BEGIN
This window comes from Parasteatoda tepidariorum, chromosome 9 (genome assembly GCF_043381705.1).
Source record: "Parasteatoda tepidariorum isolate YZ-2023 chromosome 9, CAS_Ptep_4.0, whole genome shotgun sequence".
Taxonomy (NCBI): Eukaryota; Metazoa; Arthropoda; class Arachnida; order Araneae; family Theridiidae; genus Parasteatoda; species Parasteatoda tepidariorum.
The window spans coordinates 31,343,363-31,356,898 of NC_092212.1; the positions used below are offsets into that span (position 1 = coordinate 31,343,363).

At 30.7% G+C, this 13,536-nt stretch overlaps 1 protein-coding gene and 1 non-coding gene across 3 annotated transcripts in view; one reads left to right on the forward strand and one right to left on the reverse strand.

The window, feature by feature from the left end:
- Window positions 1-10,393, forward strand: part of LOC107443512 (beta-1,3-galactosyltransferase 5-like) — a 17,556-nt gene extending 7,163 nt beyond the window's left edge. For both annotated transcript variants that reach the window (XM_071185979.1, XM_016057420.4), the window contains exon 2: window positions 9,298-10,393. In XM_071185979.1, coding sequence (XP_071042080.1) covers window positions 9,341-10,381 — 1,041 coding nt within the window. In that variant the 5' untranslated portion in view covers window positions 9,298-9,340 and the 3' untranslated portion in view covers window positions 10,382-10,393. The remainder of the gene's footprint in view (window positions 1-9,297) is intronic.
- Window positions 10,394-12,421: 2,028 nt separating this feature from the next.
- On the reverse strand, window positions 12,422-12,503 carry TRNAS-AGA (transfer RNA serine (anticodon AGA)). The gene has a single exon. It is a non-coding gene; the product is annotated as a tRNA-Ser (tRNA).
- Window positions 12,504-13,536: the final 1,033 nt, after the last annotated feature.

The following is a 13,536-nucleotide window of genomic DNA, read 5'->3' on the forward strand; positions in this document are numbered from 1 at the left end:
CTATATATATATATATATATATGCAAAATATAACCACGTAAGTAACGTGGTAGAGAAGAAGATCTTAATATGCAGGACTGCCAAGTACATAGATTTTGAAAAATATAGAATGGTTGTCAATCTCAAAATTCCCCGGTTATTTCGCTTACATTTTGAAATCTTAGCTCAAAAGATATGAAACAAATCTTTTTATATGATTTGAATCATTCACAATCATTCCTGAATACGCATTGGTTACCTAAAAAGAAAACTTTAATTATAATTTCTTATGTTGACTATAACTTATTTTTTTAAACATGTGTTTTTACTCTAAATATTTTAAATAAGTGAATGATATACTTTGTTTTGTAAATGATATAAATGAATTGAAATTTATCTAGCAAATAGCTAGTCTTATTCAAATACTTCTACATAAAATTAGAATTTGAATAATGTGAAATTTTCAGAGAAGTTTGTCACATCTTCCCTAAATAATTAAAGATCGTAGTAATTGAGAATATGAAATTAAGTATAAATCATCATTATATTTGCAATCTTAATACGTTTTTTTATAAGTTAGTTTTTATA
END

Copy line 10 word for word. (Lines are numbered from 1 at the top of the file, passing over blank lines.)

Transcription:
- Window positions 12,504-13,536: the final 1,033 nt, after the last annotated feature.